On Tuesday 24th of May the legendary singer-songwriter Bob Dylan turned 75. I am sure that this man has inspired many singer-songwriters (me included) with his intricate lyrics and simple melodies. Today I am going to write about what the infamous Dylan's song "Blowin in the wind" has taught me about songwriting.
Bob claims he wrote this song in about 10 minutes in April 1962. The lyrics were set to the melody of a folk song called "No More Auction Block". He performed a two verse version of the song that same evening at the nightclub Gerde's Folk City in Greenwich. In this first performance, he had not yet memorized the lyrics and couldn’t read his own handwriting. He made up some of the lyrics as he went along.
Since then, the song has been covered hundreds of times by numerous artists including Joan Baez, Stevie Wonder, Sam Cooke and Dolly Parton. Dylan himself has since performed this song an incredible 1358 times.
So how did a young songwriter who had only written handful of songs up until this time end up writing a song, in about 10 minutes, that is number 14 on Rolling Stones list of the 500 greatest songs ever?
Here are 6 things that I learned from his example:
1. You don’t have to formally study songwriting to write a good song. I don’t know about you but I tend to get bogged down in studying all the time instead of writing all the time. I do believe that the more you study the art of songwriting the better you will technically become as a songwriter but if you are spending ALL your time studying instead of writing then you are doing yourself a disservice. Communities like FAWM (February Album Writing Month) where you write 15 songs in the short month of February and 50/90 (where you write 50 songs in three months) can help you get over yourself and just start writing. Lots! There was one guy on FAWM this year, Arthur Rossi, who wrote over 100 sets of lyrics in the month of February. These were picked up and recorded by various collaborators (I wrote the music for and recorded three of Arthur's lyrics). Who knows what may grow from these 100 seeds.
2. The song does not have to be a song-writing masterpiece to be a hit. You don’t have to analyse every word and every rhyme to make sure it is perfect. Have a look at the structure of “Blowin' in the wind”. 3 versus, 3 choruses. A total of 186 words. No bridge. No real hook, (that I can detect). No fancy rhymes, "man/sand/banned", "sea/free/see" and "sky/cry/die". Repetition of a word at the end of a non-rhyming line, "exist". Repetition of the same sounding word of the instead of a rhyme, "sea/see".
3. When the muse strikes it strikes, be ready for it. Be ready to write it down and most importantly, be ready to PERFORM it (even before it is totally perfect). This is a big one for me. I tend to record the song very quickly (so that I don’t forget the melody!) but I usually wait a while before I perform it. There are some songs that I have written that I have never performed. I also find that the longer I put off performing a song, the harder it is to resurrect it at a later stage. Maybe I need to get going on performing my new songs straight away. In this way I can get an immediate reaction and make any changes I need to while the song is still fresh.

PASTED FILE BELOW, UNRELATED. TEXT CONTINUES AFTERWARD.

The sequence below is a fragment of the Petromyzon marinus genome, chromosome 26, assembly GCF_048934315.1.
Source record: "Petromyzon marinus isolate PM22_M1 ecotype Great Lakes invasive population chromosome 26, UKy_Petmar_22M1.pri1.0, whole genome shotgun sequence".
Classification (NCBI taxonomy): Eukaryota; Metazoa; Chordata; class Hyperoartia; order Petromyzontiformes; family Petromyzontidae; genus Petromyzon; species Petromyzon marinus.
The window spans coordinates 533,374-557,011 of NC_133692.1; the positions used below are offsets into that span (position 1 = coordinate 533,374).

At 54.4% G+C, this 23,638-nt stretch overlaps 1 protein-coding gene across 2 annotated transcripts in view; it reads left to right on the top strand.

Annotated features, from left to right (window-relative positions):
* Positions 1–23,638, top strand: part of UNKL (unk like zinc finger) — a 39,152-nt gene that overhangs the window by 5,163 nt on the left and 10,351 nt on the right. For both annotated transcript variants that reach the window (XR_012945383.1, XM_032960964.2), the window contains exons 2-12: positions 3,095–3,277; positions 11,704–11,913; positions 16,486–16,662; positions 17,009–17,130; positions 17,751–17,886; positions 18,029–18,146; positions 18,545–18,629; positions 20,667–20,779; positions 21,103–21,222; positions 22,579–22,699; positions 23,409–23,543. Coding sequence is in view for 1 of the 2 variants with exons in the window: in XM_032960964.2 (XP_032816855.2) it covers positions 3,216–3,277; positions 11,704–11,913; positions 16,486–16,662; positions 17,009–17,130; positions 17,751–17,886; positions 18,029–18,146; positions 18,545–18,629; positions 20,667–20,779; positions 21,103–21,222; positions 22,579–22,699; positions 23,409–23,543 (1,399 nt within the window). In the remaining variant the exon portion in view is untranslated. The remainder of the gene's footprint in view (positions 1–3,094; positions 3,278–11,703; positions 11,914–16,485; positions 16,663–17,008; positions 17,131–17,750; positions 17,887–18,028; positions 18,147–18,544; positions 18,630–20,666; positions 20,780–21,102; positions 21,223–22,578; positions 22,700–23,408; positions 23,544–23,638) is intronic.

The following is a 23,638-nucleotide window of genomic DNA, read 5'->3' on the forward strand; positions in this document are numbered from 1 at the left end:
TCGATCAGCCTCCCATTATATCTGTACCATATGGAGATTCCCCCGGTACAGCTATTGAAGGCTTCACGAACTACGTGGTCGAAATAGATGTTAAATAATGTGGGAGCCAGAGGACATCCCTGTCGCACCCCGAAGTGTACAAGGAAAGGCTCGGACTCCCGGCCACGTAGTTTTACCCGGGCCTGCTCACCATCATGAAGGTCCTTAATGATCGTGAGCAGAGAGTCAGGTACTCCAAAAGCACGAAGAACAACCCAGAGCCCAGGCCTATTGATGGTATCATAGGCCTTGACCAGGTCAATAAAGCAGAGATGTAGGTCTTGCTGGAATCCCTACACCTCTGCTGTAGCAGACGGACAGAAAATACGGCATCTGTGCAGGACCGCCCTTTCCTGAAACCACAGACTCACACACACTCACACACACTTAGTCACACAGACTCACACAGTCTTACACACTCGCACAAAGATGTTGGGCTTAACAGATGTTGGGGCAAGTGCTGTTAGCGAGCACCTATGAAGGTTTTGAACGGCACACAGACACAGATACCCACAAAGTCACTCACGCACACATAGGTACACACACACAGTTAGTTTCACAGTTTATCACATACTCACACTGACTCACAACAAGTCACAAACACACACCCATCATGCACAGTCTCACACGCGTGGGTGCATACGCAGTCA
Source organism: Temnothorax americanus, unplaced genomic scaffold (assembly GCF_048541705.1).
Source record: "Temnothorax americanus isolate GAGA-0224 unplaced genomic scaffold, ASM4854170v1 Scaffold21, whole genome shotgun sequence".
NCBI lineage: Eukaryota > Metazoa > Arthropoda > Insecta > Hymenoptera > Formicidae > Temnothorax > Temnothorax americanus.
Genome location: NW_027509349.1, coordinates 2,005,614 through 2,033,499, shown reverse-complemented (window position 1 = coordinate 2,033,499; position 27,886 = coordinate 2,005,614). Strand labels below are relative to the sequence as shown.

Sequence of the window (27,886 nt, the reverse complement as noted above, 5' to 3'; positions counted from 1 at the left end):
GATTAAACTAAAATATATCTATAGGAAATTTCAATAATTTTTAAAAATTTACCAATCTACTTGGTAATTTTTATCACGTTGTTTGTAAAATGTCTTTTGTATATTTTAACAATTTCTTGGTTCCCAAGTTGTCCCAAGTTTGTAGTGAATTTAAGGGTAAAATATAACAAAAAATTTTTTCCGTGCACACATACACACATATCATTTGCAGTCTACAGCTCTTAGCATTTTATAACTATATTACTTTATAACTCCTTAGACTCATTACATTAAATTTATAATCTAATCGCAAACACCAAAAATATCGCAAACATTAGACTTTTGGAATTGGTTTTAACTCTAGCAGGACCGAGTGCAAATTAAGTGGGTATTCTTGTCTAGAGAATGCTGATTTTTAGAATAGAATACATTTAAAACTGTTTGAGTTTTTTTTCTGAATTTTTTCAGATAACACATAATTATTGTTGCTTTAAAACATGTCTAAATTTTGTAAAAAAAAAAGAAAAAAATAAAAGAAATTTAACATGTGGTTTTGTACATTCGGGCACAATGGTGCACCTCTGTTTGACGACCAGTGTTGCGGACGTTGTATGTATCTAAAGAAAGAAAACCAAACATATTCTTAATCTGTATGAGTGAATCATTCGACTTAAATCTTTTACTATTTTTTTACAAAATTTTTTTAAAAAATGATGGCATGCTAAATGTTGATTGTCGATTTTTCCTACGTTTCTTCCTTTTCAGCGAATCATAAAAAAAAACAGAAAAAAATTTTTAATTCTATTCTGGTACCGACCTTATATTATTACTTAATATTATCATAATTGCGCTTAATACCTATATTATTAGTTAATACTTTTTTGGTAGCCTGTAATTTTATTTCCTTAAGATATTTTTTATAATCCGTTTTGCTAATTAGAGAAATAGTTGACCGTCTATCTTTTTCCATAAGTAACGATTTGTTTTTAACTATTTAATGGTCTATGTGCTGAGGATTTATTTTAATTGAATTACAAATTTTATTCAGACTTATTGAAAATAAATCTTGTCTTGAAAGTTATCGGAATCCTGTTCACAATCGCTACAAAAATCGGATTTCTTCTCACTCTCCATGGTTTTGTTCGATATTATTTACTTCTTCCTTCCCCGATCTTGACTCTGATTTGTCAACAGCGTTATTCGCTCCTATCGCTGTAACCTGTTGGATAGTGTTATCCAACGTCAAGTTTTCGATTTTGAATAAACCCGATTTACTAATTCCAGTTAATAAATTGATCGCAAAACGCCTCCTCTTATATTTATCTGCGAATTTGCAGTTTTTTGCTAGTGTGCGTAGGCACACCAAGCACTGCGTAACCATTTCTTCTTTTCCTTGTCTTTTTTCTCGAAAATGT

4. Be generous. Whenever you get an opportunity, get other people to cover your song. At the time of writing “Blowin’ in the wind”, Dylan was not well known. Peter Paul and Mary covered the song in 1963 and this was one of the factors that thrust him forwards in his illustrious career in becoming the purported greatest song-writer of our time. Don’t hoard your songs. Be generous and your generosity will come back to you tenfold.
5. Write about universal concepts that everyone can relate to. Although Dylan might not like to hear this song described as a "protest" song (because according to him "I don't write no protest songs"), the song has been described as an anthem of the 1960s civil rights movement, it's first line is offered as the "Ultimate Question in The Hitchhiker's Guide to the Galaxy, it has been included as poetry in a high-school English textbook in Sri Lanka and protestors in the Iraq war are using it as their anthem rather than creating a new one.
6. It is "okay" to use other songs as inspiration. This “inspiration” falls into two camps, the chord progression and the melody. A chord progression cannot be copyrighted. It is okay to take a chord progression of any song you like (copyrighted or not) and work your own melody over this chord progression. Secondly, where a song is public domain you can also use the actual melody line. Note that you cannot use the melody of a copyrighted song. You should always be upfront about where you have used other songs for inspiration.
These points may be contentious, (especially point number 6) and I welcome any comments in this regard.
Now, just to get down and write that one hit song!
Photograph from History in Pictures
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